Returning now to TMT, it’s clear that the situation is serious, though how serious will only be known once the legal situation in Hawaii becomes clearer. In the meantime, the project is focusing on learning more about the properties of an alternative site on La Palma in the Canary Islands (see Anecdote 1 below). CASCA organized a ‘tiger team’ committee to look at the qualities of several alternative sites. This committee did a great job, looking carefully at a lot of data in a short time, and we owe them our thanks. The conclusions have been summarized in a mailing sent to the CASCA exploder, and it’s fair to say that the lower altitude of La Palma is a source of concern to those astronomers who see their ground-based future as heavily weighted toward activity in the mid-infrared. On the other hand, it looks like building on La Palma may result in significant cost savings, which may make the project much more affordable (an important factor, as the delay in construction is costing money, leaving the project short of funds).

If you’ve read this far and have concluded that a lot is going on while we wait for the legal situation in Hawaii to untangle itself: you’re right. Don’t even get me started on things like the fallout from the shuffling of Canadian members on the TMT board of directors. I think a lot of this gets down to the understandable fact that impassioned and smart people who have given years of their lives to the TMT project find it incredibly frustrating to be stuck playing the waiting game. I’ve spoken to most of the principals in the international partnership, consulted with all the relevant CASCA committees, and spoken to many of you personally about TMT, and it’s clear that there is a huge range of views on how best to handle the uncertainty while we await the convergence of the legal process in Hawaii. However, one thing that everybody in Canada that I’ve spoken to agrees on is the importance of operating within the framework of the Long Range Plan (LRP). The LRP gives us a degree of coherence that other disciplines envy, and this coherence has led to much of our success (which is bibliometrically analyzed in excruciating detail in… the Long Range Plan).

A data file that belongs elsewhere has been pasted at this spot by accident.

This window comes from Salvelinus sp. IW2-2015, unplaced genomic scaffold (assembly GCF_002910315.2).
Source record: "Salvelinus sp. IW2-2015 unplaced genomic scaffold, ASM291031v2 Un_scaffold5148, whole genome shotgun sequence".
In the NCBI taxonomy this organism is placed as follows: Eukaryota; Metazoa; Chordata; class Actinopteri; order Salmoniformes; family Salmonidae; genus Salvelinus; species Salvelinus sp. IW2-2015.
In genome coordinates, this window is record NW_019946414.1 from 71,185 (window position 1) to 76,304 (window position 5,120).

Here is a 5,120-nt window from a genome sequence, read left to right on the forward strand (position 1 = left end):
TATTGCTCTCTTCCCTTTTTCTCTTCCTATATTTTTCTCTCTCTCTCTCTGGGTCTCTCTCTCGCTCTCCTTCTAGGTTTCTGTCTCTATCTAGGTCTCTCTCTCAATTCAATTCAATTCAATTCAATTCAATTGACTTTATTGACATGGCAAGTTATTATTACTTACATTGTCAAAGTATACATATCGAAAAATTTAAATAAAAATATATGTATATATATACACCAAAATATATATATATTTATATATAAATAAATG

Nobody who helped put the LRP together figured we live in a Universe where large technical projects come together with anything like perfect smoothness. Essentially all big science projects face technical and/or financial challenges. A perfect example that is close to home is the James Webb Space Telescope. I returned from the Advisory Committee meeting for this a few weeks ago and can assure you the project looks to be in great shape. But talk to me sometime about its near-death experience five years ago, which was far more serious than what TMT is facing now. More often than not, these big projects face multiple crises. Seeing them through to successful conclusions takes planning, flexibility and grit. Scientists who have been through this before ‘get’ this, and fortunately our government sponsors get it too. Challenges are to be expected, but keeping our heads in the sand helps nobody, so we need to have a system in place for both keeping an eye on things and devising ways to navigate the way forward when things get tricky. In our community, this is handled by the Long-Range Plan Implementation Committee (LRPIC). The LRPIC is an important part of our system, and of course the LRPIC is keeping a close eye on TMT right now.